Q: Evidence collected and destroyed in Texas, can anyone be held accountable?
Someone arrested and plead guilty under duress. They found out years later evidence was collected from scene of crime, but never tested. Nine years after the crime, defendant learned of said evidence and requested testing. They learned at this time the evidence was destroyed, so all writs were denied because they could not provide the evidence that would/could have exonerated them, is there any recourse for the defendant? Can authorities be held liable for time defendant spent in prison due to this? Also, attorney(s) represented defendant never requested the testing nor notified defendant evidence existed none bothered to remove the guilty plea until DNA testing was complete, is there any recourse or culpability for anyone in this instance?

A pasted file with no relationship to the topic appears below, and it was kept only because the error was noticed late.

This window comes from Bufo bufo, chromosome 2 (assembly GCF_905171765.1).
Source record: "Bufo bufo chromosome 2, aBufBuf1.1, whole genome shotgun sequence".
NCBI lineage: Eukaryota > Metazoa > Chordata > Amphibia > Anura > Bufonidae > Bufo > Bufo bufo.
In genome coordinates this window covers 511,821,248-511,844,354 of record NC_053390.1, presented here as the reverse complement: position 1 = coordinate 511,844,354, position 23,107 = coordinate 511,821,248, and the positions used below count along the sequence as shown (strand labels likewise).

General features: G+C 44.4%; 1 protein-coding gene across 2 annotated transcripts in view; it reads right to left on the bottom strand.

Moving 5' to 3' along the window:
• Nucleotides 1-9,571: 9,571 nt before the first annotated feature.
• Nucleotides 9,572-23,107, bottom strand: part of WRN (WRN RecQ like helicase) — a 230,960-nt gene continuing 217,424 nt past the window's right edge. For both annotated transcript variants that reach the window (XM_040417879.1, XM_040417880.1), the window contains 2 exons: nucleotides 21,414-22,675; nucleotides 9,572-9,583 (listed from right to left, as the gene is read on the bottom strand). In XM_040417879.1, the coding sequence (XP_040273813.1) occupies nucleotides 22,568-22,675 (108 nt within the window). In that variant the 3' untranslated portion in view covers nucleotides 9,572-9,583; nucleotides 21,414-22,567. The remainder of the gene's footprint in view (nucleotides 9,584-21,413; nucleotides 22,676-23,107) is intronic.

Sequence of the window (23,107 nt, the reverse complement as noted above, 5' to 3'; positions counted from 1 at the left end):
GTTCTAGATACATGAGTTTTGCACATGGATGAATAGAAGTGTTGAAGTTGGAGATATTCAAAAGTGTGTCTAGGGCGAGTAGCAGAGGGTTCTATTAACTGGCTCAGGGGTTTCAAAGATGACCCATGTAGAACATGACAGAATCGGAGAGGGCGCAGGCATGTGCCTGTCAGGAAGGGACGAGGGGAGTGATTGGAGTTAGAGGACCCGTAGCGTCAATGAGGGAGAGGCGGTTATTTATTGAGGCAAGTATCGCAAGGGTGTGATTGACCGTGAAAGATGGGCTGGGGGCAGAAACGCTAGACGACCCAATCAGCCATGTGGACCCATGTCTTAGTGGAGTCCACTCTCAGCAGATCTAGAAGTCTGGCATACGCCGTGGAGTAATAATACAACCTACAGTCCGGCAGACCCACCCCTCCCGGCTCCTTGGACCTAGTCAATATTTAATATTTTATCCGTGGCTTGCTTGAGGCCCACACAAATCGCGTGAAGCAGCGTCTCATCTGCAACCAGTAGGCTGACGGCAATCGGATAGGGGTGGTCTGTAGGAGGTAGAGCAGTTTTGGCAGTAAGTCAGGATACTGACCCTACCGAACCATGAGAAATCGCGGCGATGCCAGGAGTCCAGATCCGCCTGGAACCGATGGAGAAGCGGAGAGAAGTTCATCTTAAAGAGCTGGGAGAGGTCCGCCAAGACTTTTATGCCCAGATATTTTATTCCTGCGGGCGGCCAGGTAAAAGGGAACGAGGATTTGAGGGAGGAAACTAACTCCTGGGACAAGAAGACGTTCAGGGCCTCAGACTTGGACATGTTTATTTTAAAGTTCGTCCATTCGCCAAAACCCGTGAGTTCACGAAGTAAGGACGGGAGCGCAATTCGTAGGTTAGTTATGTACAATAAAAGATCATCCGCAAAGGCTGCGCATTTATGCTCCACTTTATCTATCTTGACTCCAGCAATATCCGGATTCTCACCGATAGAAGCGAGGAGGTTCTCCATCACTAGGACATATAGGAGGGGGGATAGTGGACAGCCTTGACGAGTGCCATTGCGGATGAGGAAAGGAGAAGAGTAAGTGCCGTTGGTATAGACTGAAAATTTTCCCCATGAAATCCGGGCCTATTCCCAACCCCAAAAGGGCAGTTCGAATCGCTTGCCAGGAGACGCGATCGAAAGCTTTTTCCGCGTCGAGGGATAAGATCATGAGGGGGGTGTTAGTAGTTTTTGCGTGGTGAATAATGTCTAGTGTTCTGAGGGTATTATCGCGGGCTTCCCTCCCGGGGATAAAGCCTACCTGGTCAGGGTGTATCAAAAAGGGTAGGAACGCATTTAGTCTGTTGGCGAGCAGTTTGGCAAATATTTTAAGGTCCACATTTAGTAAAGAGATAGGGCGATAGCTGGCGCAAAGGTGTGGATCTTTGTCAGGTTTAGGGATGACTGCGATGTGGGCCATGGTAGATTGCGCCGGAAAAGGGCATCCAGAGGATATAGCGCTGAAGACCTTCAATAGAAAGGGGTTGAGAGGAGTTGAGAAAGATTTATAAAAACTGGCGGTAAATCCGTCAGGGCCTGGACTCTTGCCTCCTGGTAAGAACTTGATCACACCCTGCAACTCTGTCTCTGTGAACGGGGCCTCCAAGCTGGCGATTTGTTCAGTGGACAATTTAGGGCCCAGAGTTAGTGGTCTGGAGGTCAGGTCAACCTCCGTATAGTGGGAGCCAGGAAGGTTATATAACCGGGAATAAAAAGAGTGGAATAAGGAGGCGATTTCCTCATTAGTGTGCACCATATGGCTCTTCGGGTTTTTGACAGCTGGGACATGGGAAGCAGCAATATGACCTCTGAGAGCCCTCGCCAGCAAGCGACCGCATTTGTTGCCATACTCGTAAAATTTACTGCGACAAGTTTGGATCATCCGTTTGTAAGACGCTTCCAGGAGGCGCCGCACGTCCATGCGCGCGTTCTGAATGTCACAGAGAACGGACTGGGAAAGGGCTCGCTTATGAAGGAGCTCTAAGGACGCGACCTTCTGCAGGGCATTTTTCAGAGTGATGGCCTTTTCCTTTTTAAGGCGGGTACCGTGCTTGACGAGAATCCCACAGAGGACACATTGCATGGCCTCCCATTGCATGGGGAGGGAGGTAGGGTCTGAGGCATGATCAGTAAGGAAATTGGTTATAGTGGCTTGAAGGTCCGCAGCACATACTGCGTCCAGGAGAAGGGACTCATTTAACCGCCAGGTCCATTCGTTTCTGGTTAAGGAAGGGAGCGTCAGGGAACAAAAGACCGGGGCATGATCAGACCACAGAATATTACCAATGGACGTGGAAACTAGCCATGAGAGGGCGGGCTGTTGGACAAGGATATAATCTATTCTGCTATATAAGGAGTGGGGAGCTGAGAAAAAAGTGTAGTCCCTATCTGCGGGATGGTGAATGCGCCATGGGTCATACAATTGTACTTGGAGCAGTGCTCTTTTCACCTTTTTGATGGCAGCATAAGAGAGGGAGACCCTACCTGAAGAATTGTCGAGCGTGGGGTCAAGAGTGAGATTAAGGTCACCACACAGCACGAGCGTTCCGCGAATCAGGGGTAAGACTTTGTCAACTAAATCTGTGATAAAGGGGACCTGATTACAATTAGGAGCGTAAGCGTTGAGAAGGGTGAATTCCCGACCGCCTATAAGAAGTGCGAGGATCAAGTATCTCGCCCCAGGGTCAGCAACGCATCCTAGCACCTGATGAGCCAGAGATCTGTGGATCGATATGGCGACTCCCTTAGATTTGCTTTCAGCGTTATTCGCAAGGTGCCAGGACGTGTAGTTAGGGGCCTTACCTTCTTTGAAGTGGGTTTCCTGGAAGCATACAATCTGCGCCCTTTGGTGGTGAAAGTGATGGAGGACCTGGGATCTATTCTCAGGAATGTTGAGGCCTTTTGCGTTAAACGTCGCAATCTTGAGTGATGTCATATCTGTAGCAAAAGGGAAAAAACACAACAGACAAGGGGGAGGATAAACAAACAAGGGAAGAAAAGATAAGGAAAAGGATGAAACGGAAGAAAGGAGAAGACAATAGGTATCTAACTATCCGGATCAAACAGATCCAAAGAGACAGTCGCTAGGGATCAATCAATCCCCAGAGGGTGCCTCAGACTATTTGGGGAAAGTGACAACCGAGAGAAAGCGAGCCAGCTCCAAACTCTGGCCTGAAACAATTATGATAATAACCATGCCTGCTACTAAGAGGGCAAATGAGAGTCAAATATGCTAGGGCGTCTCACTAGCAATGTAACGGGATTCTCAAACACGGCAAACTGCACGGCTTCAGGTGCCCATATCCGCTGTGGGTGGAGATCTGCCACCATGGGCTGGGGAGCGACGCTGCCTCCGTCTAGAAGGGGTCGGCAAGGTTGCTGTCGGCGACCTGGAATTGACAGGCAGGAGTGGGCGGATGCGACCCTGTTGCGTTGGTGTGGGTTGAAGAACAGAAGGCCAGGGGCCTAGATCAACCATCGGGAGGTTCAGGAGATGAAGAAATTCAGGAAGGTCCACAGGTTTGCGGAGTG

Your questions are complicated. The reason is over the years, the liability and duties of the police, District Attorneys, Courts, and court clerks have all changed in many ways.
The dates of the arrest and seizure are important. That would determine which laws were relevant in your matters. Unfortunetely, the fact that the would-be evidence is now destroyed, leaves the person with nothing to show. These days it depends on who had the evidence last. Now, when a DA wishes to destroy evidence, they must give the court and the defendant notice of proposed destruction.
I hope this helps.
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